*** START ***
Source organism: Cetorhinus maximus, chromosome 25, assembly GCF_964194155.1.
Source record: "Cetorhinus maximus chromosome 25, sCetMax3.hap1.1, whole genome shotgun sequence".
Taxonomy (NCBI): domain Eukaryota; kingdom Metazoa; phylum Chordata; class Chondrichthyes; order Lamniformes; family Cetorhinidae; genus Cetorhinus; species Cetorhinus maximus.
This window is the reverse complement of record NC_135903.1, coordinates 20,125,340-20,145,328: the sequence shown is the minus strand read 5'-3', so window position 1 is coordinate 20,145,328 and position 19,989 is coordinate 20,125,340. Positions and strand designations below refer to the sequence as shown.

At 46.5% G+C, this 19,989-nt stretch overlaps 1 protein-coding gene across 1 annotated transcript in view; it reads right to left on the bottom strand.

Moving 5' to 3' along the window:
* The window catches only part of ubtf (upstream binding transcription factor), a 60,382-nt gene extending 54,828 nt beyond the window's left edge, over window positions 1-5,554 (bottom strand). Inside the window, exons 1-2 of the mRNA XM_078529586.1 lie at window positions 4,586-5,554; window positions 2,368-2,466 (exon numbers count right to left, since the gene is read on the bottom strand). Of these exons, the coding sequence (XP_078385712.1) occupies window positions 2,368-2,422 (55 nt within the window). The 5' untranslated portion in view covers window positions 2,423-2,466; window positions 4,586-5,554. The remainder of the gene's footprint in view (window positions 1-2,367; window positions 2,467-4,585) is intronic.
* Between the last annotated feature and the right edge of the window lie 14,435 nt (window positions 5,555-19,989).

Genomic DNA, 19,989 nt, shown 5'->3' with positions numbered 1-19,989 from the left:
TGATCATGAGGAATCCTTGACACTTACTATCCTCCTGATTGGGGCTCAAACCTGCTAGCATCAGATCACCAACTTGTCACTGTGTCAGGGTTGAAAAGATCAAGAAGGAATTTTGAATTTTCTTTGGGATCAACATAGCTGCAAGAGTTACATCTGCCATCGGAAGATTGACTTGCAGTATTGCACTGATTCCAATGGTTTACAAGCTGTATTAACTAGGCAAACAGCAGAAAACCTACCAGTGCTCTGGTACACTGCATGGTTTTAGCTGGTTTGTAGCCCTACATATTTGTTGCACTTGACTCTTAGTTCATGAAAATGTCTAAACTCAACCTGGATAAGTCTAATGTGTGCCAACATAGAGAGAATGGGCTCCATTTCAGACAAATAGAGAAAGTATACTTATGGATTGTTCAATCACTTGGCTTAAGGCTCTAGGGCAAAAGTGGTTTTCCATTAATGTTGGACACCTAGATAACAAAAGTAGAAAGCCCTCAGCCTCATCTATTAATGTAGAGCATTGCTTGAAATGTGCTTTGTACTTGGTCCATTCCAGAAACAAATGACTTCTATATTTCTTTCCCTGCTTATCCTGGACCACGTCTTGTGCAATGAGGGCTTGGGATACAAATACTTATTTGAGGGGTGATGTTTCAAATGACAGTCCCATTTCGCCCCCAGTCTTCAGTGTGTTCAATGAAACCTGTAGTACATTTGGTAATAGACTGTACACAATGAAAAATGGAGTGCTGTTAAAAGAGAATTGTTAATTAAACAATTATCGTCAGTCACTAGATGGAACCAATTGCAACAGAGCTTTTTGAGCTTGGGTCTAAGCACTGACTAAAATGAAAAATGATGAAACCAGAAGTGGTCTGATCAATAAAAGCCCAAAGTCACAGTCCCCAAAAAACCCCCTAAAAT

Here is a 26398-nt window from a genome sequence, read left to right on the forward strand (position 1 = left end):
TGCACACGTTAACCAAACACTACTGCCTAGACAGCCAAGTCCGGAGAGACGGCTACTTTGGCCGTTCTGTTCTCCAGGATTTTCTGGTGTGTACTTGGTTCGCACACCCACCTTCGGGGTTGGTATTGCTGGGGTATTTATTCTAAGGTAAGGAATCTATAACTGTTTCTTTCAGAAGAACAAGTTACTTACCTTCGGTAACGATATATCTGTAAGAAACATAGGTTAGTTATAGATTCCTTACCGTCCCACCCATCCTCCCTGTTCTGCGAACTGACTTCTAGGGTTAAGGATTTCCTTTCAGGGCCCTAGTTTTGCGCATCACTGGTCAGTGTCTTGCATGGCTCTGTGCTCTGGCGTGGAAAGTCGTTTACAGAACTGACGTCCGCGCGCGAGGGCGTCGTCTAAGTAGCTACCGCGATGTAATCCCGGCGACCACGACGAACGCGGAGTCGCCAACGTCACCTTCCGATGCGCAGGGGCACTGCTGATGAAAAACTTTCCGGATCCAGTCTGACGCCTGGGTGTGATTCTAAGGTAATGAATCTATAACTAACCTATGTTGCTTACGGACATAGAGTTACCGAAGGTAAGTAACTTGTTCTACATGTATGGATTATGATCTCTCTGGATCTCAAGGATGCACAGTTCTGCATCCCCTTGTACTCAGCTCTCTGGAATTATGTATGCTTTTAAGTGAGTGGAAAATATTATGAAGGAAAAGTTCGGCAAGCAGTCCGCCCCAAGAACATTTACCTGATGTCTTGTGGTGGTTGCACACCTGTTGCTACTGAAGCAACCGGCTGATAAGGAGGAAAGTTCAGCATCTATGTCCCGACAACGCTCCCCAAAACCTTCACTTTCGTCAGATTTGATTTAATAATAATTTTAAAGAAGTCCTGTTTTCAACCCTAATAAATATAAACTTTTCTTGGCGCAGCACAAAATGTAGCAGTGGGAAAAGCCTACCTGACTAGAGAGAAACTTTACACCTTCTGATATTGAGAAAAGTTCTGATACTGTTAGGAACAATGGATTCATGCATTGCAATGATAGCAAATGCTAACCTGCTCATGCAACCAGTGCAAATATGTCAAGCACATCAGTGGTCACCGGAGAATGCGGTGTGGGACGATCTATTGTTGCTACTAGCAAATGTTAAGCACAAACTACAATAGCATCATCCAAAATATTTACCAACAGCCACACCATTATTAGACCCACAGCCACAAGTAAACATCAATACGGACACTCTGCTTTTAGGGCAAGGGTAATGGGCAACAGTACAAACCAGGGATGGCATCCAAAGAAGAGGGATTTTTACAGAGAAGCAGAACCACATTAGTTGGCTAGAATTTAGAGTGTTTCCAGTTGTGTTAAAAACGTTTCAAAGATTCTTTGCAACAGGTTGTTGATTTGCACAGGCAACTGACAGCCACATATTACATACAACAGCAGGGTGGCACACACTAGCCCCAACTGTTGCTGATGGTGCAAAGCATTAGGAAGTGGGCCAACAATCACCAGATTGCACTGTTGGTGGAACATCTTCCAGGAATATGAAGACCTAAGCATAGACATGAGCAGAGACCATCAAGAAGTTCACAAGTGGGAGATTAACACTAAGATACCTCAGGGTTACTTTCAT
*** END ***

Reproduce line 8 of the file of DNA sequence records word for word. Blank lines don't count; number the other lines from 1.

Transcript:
* Between the last annotated feature and the right edge of the window lie 14,435 nt (window positions 5,555-19,989).